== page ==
Friday, September 10, 2010

Spiral Trees and Tim Burton's Forest

A friend sent me the link to the MIT OpenCourseWare site for a 2007 summer school session on Gödel, Escher, Bach: A Mental Space Odyssey. I looked at the images section and saw these cool pictures (obviously from somewhere in the book that I haven't gotten to yet). So I decided to recreate them (though using a different type of spiral).

Below you will see the animation. I have made it in 2 modes, one that creates the hypnotic spiral trees and an altered form that creates haunting trees that remind me of Tim Burton's Nightmare Before Christmas. Check it out and if you are interested I will explain the mathematics below.

Normal Mode
Tim Burton Mode

So the basic spiral tree works recursively in the following manner: It starts tracing out a spiral starting from the outside going to the center. At each point it has a random chance of splitting. When a split occurs a new spiral with the same radius is created, the center of this spiral is the reflection of the previous center through the point where the split occurs and the spiral is made to rotate in the opposite direction. This continues with each new spiral, in a process that is reminiscent of the L-Systems I have blogged about before.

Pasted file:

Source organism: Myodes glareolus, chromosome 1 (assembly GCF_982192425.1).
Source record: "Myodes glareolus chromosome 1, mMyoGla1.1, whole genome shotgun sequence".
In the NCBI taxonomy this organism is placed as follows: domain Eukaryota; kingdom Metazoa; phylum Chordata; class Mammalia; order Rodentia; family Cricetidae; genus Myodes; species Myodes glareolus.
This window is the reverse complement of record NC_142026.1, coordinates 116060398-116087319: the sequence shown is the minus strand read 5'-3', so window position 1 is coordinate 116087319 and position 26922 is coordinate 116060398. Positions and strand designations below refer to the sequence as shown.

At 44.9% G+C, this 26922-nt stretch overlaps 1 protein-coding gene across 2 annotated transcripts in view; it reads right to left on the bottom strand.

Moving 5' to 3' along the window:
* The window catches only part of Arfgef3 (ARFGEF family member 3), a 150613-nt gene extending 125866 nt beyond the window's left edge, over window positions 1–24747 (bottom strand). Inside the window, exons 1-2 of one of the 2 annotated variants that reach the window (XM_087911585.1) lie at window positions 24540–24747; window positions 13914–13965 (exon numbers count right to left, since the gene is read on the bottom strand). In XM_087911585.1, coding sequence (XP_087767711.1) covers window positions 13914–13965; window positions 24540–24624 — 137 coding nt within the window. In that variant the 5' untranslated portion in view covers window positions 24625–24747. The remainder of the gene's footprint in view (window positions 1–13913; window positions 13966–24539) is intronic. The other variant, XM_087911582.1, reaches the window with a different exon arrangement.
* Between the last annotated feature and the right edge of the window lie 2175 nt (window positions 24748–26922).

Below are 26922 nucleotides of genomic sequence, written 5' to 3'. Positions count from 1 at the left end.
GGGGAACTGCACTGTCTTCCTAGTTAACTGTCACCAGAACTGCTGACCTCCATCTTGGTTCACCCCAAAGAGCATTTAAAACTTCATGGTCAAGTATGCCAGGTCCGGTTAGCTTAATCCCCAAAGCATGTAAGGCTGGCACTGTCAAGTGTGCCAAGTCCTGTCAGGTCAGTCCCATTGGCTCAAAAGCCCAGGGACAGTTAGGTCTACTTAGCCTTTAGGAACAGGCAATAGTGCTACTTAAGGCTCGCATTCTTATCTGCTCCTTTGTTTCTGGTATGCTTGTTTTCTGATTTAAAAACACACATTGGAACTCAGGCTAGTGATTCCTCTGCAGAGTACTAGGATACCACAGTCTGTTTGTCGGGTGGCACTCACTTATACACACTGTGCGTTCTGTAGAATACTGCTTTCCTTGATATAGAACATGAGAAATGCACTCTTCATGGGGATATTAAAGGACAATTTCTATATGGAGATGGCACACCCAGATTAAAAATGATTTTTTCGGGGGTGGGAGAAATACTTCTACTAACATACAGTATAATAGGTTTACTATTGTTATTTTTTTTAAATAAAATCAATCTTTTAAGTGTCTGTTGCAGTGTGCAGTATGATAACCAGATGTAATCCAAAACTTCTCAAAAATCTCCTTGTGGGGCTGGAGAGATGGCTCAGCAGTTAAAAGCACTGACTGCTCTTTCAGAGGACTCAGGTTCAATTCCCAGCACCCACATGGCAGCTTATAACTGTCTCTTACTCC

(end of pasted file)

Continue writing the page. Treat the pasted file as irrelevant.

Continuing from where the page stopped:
The normal spiral I have used is a quadratic spiral, in that if the angle of rotation of a point in the spiral is θ then the radius is r=θ2. I believe the spirals used in the original text are logarithmic spirals (r=eθ), which are mathematically more interesting but visually took up too much of the limited space available.

For the Tim Burton style trees I generalized the notion of a spiral and allowed a non-monotonic relationship between angle and radius. I instead made the relationship proportional to sin(5θ)*θ2. which gives it the distinctive kinks but still retains a smooth profile (since the function is differentiable).

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